A 2007 report from the World Energy Council, called, “Deciding the Future: Energy Policy Scenarios to 2050,” notes this possibility: “North America – setback in energy security: Without clear lines of accountability to maintain and develop energy infrastructure, North America’s energy supply becomes less reliable. With low cooperation, security of supply is less assured than before. Clean energy develops slowly and is not a priority for policymakers.” The report also notes the critical need to invest in energy delivery, adding, “…most of the disruptions in delivering energy from source to end use have been related to underinvestment in energy transport infrastructure...”
Some of the 2050 outlooks suggest ways to tackle the energy challenges.
Charlotte had a visit earlier in 2011 from the UK Minister of Energy and the Environment, and the UK has material on-line to help its citizens reduce energy use and their carbon footprint. It’s called THE 2050 CHALLENGE, and the government material says, “The UK is committed to reducing its greenhouse gas emissions by at least 80% by 2050, relative to 1990 levels. We need a transformation of the UK economy while ensuring secure, low carbon energy supplies to 2050, and face major choices about how to do this. In 2010, DECC built the 2050 Calculator to help the public engage in the debate, and for Government to ensure its short- and medium-term planning was consistent with achieving the long-term aim. In the Carbon Plan published in December 2011, we used the Calculator to illustrate three 2050 futures that show some of the plausible routes towards meeting the target.”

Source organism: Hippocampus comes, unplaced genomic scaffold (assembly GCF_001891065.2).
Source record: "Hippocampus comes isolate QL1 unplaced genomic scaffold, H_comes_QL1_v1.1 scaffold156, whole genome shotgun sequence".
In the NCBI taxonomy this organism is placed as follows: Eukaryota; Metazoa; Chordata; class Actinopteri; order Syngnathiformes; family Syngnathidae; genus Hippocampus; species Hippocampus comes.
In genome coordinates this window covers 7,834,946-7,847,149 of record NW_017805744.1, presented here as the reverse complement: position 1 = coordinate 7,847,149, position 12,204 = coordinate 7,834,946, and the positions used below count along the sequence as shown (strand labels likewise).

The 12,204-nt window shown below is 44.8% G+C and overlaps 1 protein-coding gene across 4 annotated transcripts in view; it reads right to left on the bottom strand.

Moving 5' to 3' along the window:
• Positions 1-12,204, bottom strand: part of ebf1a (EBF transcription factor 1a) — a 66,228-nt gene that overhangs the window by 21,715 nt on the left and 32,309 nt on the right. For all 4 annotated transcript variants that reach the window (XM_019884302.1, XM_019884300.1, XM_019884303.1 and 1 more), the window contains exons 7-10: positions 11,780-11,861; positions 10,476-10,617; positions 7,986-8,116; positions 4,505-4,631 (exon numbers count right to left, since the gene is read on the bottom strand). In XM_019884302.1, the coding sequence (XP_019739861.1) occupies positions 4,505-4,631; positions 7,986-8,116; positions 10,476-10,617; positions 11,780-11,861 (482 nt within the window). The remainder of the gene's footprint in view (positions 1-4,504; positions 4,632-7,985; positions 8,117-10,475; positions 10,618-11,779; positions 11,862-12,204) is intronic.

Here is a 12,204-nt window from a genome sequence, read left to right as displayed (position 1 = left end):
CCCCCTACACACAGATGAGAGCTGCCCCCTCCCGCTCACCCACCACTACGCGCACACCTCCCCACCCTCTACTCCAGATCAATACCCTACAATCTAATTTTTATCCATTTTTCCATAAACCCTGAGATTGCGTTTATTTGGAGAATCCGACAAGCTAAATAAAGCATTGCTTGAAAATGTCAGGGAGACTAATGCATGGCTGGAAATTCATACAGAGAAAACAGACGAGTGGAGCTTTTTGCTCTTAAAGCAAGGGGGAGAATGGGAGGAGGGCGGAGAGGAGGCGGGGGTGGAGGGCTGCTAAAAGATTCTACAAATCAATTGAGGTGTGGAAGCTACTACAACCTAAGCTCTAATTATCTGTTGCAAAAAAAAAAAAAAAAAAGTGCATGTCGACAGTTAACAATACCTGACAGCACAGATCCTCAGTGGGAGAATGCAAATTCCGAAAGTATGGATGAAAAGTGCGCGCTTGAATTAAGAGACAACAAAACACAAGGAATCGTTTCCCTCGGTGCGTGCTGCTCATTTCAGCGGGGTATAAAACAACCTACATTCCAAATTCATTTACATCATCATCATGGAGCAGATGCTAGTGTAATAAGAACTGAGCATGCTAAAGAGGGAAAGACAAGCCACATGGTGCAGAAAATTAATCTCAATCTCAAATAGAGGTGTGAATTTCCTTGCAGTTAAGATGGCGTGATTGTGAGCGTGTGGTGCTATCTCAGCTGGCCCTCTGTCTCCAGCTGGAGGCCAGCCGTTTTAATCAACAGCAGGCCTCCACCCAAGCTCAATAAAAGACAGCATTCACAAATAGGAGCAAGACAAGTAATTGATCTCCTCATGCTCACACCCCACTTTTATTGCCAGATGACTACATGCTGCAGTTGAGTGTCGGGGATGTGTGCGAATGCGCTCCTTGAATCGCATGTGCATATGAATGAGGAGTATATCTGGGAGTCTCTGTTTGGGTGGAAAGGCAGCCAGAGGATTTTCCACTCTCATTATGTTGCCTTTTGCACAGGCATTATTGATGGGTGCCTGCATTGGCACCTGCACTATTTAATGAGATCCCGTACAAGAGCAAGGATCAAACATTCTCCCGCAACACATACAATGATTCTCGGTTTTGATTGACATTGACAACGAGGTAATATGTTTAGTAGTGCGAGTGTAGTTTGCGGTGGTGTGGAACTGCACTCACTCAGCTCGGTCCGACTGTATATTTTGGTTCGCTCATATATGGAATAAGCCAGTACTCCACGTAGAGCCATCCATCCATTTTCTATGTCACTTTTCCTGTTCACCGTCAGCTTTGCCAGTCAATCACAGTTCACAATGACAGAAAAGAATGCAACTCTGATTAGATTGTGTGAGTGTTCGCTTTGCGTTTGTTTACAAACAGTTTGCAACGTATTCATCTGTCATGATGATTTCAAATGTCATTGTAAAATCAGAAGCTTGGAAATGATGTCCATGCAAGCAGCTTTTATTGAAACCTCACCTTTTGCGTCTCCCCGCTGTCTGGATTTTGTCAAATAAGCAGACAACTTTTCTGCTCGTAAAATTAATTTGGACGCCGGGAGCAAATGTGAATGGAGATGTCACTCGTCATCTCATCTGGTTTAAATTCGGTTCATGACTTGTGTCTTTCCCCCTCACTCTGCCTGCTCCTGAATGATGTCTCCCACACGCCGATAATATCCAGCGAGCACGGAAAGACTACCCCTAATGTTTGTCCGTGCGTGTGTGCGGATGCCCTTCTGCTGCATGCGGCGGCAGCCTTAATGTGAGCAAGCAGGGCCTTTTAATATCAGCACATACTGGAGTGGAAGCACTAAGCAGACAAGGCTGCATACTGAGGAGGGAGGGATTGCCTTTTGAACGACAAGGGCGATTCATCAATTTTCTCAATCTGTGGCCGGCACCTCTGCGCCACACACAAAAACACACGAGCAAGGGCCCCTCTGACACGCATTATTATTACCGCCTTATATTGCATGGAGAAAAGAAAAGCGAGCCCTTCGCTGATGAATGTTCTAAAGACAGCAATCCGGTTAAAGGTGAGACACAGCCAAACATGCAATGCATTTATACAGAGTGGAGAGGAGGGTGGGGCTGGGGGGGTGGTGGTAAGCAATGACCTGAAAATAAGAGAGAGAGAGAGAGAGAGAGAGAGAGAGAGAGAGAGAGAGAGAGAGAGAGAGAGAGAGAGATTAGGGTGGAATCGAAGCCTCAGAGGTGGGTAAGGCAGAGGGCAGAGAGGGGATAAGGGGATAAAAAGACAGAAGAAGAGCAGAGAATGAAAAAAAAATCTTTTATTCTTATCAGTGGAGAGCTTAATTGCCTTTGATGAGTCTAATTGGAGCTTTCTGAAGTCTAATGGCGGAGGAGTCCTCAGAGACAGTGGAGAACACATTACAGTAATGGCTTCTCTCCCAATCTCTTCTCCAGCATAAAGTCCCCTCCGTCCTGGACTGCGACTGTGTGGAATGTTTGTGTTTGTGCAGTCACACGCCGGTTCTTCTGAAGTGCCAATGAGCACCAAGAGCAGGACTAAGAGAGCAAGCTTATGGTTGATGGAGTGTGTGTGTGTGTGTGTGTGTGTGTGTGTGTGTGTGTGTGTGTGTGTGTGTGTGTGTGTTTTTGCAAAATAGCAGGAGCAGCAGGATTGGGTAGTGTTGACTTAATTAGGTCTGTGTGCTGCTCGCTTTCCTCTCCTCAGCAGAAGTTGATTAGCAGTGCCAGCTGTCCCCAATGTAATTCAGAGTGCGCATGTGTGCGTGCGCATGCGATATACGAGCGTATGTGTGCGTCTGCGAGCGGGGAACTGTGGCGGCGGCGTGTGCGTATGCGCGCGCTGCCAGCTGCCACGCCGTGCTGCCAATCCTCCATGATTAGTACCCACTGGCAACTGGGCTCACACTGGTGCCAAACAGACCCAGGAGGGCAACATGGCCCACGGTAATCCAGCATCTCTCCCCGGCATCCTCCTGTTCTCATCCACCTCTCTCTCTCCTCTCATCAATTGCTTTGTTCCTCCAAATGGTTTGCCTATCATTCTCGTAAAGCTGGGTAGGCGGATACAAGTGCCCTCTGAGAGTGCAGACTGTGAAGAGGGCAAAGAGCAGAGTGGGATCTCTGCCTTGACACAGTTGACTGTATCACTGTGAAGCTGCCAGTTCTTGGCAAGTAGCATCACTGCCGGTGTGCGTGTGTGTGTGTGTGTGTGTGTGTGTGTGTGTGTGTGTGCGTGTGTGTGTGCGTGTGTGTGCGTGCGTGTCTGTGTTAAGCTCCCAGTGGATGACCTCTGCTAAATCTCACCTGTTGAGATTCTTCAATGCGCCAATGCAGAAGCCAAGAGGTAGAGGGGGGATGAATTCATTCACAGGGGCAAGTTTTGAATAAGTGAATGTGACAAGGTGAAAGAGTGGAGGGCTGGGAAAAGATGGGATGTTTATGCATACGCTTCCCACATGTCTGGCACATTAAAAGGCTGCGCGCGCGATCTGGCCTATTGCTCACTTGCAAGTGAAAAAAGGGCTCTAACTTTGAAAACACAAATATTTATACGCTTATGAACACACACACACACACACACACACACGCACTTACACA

There is a state with an analysis on-line that lays out the big picture for energy – California. Some people say that what starts in California eventually migrates east. The report, California's Energy Future - The View to 2050, “…looks a generation ahead at what's required to reach that goal and answers the call of S-3-05, the (California) executive order from 2005 to reduce the state's emissions 80 percent below the 1990 level by 2050. The good news: The technology to do more with less energy and produce the electricity and fuel we need to get to the 60 percent mark is either in demonstration, or already in use. Pushing on to a full 80 percent reduction in emissions will require significant levels of research, development, invention and innovation, the report states.”